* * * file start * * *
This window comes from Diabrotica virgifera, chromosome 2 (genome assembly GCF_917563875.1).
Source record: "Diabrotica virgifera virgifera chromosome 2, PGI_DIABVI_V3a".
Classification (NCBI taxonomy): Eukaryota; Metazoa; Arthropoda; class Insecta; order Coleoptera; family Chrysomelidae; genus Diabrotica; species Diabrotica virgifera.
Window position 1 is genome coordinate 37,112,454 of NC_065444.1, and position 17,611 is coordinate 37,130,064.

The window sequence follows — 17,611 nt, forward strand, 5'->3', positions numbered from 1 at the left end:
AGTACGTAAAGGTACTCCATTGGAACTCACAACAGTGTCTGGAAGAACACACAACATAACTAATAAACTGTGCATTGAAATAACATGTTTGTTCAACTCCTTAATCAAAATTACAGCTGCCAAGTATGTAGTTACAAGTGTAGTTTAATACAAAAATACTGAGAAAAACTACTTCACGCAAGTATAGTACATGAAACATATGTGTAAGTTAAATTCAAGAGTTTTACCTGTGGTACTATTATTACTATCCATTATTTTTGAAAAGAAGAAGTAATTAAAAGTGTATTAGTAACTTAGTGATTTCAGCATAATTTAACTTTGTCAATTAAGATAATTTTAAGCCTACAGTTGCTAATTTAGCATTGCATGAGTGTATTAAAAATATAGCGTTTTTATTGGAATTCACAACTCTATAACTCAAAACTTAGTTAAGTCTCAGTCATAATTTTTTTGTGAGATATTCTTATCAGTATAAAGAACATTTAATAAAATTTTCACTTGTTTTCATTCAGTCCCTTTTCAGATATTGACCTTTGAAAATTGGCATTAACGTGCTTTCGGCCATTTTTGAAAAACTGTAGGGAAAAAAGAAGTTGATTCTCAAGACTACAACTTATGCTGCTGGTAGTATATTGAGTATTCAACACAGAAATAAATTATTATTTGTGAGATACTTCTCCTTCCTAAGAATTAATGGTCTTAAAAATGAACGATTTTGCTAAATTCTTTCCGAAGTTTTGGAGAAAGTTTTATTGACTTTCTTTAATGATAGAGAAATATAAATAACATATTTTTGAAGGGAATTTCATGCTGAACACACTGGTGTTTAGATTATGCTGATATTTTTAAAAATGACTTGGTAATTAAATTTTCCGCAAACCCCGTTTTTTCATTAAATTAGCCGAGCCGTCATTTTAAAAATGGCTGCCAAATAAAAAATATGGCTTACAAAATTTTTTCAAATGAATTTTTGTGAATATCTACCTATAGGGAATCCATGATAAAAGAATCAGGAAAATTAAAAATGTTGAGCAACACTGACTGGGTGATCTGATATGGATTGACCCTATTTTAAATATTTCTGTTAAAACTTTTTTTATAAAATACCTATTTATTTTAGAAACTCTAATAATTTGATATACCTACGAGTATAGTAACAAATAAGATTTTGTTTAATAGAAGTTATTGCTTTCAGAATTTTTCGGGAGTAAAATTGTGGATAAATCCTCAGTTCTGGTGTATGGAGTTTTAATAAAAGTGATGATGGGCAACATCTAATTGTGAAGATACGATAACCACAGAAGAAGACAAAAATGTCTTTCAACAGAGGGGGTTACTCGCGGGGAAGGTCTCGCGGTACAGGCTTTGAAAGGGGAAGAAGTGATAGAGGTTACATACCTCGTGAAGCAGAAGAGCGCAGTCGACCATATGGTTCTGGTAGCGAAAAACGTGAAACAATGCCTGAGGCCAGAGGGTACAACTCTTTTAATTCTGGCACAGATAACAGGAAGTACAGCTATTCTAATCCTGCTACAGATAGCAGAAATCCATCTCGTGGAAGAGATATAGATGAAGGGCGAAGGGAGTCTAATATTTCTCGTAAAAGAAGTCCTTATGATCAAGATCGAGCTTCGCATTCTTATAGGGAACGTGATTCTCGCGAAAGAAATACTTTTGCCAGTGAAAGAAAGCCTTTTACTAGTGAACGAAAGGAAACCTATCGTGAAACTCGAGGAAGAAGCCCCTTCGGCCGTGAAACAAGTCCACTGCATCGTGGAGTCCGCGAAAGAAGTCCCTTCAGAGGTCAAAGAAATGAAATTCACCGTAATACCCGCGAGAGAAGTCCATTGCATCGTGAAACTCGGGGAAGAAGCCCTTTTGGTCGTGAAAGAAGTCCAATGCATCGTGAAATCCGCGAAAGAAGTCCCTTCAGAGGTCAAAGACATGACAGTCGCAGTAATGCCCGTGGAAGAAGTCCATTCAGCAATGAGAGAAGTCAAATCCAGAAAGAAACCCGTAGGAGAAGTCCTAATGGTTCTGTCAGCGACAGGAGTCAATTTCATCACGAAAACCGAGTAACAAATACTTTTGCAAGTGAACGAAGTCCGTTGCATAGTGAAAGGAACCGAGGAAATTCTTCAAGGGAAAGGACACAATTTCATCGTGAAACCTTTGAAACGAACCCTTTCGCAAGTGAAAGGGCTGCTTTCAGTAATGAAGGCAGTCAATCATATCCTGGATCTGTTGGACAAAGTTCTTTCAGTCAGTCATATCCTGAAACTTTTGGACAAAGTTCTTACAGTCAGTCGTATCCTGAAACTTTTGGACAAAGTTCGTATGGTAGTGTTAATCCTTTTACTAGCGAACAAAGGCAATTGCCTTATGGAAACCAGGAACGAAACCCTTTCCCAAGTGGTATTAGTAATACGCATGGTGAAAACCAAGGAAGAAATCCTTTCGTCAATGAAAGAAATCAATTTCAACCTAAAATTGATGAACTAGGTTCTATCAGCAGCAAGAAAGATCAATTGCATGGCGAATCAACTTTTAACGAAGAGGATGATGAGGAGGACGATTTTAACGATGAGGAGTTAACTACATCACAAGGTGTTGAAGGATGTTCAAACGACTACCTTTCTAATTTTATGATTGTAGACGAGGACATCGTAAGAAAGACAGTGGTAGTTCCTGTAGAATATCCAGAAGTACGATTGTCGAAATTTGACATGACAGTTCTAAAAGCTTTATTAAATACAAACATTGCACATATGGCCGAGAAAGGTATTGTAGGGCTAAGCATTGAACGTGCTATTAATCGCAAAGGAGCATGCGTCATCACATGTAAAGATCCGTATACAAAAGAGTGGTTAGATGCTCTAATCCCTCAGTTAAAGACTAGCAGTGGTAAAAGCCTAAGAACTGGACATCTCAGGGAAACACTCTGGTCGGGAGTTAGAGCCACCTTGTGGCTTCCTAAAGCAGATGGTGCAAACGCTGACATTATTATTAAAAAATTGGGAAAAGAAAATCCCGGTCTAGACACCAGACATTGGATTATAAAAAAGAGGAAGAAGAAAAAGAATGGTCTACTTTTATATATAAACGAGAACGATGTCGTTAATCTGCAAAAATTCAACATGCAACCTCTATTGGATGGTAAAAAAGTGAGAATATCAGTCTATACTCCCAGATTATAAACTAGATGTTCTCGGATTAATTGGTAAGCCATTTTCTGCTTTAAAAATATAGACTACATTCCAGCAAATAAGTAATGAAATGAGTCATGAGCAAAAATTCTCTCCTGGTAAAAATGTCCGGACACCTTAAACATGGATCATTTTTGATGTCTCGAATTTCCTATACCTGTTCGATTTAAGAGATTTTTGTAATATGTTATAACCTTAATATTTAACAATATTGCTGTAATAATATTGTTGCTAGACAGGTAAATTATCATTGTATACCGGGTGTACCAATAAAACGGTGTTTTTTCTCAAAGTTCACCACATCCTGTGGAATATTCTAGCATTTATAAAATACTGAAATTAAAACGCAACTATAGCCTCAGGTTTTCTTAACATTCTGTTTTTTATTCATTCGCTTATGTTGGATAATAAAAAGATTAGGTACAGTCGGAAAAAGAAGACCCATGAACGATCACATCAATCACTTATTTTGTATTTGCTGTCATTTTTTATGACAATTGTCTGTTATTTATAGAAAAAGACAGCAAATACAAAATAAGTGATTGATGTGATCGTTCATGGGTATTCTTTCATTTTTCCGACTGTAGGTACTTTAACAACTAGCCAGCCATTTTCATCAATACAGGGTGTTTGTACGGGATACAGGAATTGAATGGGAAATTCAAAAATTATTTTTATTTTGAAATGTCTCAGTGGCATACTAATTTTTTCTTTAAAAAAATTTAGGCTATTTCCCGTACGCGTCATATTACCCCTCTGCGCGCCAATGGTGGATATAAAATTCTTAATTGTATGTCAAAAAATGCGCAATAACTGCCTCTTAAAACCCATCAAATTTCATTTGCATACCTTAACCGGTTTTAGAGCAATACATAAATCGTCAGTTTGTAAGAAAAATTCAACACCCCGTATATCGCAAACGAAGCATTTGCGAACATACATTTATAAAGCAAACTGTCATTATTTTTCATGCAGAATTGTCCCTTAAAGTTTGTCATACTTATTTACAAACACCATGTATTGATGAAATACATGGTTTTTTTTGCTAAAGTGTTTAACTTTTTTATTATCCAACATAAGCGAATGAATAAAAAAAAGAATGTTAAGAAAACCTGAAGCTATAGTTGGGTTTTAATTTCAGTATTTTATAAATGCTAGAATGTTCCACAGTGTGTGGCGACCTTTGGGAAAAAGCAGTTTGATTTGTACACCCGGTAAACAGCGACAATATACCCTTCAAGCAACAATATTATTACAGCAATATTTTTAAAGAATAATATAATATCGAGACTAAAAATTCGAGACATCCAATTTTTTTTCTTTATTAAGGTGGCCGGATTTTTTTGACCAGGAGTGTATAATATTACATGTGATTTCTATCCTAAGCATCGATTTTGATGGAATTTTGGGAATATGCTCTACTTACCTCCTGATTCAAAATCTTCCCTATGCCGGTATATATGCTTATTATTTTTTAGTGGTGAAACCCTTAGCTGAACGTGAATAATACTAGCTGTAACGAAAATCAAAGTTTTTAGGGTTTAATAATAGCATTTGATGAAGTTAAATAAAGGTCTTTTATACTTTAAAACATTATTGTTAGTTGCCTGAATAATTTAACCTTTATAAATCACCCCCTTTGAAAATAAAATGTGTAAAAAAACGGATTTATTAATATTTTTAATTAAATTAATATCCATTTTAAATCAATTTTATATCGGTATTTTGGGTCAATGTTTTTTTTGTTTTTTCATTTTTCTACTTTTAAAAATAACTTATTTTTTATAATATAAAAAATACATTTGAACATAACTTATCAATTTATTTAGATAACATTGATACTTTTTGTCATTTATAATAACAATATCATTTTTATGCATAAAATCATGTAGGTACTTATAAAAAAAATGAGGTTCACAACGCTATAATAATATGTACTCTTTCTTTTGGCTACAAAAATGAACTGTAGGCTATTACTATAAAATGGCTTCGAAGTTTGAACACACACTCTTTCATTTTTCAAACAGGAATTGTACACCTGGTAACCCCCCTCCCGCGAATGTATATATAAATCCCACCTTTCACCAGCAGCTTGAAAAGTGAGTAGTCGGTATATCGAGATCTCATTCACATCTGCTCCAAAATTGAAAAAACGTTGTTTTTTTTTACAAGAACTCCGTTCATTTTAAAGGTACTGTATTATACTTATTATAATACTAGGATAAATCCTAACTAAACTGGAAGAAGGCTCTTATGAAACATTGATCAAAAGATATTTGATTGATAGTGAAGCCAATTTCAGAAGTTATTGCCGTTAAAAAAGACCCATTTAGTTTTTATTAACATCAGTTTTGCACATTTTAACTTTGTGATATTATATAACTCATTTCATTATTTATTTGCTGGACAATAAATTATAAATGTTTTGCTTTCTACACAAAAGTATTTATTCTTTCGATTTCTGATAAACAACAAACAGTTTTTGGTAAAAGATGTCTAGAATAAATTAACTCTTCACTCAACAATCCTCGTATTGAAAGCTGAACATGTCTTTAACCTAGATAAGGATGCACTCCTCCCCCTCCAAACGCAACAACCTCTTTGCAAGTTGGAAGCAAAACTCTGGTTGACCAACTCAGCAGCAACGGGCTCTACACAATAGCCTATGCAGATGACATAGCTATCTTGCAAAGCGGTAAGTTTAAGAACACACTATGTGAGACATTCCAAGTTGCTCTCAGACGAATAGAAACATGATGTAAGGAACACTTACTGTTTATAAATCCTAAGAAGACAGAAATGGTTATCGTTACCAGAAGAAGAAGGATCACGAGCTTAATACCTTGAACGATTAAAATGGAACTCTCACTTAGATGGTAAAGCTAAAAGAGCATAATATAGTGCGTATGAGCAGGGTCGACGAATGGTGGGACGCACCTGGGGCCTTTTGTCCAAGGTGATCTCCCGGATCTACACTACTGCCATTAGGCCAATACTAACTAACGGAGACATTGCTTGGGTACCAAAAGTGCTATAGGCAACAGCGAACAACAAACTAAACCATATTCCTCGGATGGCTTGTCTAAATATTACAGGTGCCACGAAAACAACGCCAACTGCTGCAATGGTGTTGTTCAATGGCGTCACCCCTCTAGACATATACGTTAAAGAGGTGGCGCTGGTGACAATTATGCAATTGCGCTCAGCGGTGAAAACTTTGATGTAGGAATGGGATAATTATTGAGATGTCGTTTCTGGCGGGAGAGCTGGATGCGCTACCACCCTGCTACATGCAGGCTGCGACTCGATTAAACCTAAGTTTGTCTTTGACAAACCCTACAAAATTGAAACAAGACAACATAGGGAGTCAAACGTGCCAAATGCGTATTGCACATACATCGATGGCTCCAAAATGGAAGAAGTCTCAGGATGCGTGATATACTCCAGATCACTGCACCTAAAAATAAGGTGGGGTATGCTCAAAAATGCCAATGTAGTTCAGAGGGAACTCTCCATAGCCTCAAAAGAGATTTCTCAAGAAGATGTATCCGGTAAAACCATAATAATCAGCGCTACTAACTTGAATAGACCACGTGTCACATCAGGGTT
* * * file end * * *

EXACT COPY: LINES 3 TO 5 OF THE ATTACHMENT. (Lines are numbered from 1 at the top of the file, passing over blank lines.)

Classification (NCBI taxonomy): Eukaryota; Metazoa; Arthropoda; class Insecta; order Coleoptera; family Chrysomelidae; genus Diabrotica; species Diabrotica virgifera.
Window position 1 is genome coordinate 37,112,454 of NC_065444.1, and position 17,611 is coordinate 37,130,064.

The window sequence follows — 17,611 nt, forward strand, 5'->3', positions numbered from 1 at the left end: